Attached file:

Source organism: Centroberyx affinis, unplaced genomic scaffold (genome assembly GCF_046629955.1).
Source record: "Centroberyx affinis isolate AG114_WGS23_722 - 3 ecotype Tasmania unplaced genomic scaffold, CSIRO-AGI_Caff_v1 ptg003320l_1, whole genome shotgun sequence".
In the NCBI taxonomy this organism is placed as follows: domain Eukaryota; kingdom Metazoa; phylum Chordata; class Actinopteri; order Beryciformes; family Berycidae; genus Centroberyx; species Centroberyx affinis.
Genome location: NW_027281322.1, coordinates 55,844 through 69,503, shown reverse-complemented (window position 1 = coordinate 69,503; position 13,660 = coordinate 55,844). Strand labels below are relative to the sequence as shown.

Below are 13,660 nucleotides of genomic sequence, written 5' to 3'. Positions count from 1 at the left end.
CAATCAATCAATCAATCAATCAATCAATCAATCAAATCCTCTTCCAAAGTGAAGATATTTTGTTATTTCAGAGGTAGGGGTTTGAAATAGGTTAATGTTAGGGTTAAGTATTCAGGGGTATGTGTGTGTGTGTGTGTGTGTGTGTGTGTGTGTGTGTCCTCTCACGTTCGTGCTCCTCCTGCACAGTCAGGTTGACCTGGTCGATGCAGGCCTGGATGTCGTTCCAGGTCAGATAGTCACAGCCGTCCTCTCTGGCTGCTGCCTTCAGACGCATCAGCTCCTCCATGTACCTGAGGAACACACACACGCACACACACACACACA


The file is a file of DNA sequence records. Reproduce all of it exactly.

Source organism: Centroberyx affinis, unplaced genomic scaffold (genome assembly GCF_046629955.1).
Source record: "Centroberyx affinis isolate AG114_WGS23_722 - 3 ecotype Tasmania unplaced genomic scaffold, CSIRO-AGI_Caff_v1 ptg003320l_1, whole genome shotgun sequence".
In the NCBI taxonomy this organism is placed as follows: domain Eukaryota; kingdom Metazoa; phylum Chordata; class Actinopteri; order Beryciformes; family Berycidae; genus Centroberyx; species Centroberyx affinis.
Genome location: NW_027281322.1, coordinates 55,844 through 69,503, shown reverse-complemented (window position 1 = coordinate 69,503; position 13,660 = coordinate 55,844). Strand labels below are relative to the sequence as shown.

Below are 13,660 nucleotides of genomic sequence, written 5' to 3'. Positions count from 1 at the left end.
CAATCAATCAATCAATCAATCAATCAATCAATCAAATCCTCTTCCAAAGTGAAGATATTTTGTTATTTCAGAGGTAGGGGTTTGAAATAGGTTAATGTTAGGGTTAAGTATTCAGGGGTATGTGTGTGTGTGTGTGTGTGTGTGTGTGTGTGTGTGTCCTCTCACGTTCGTGCTCCTCCTGCACAGTCAGGTTGACCTGGTCGATGCAGGCCTGGATGTCGTTCCAGGTCAGATAGTCACAGCCGTCCTCTCTGGCTGCTGCCTTCAGACGCATCAGCTCCTCCATGTACCTGAGGAACACACACACGCACACACACACACACA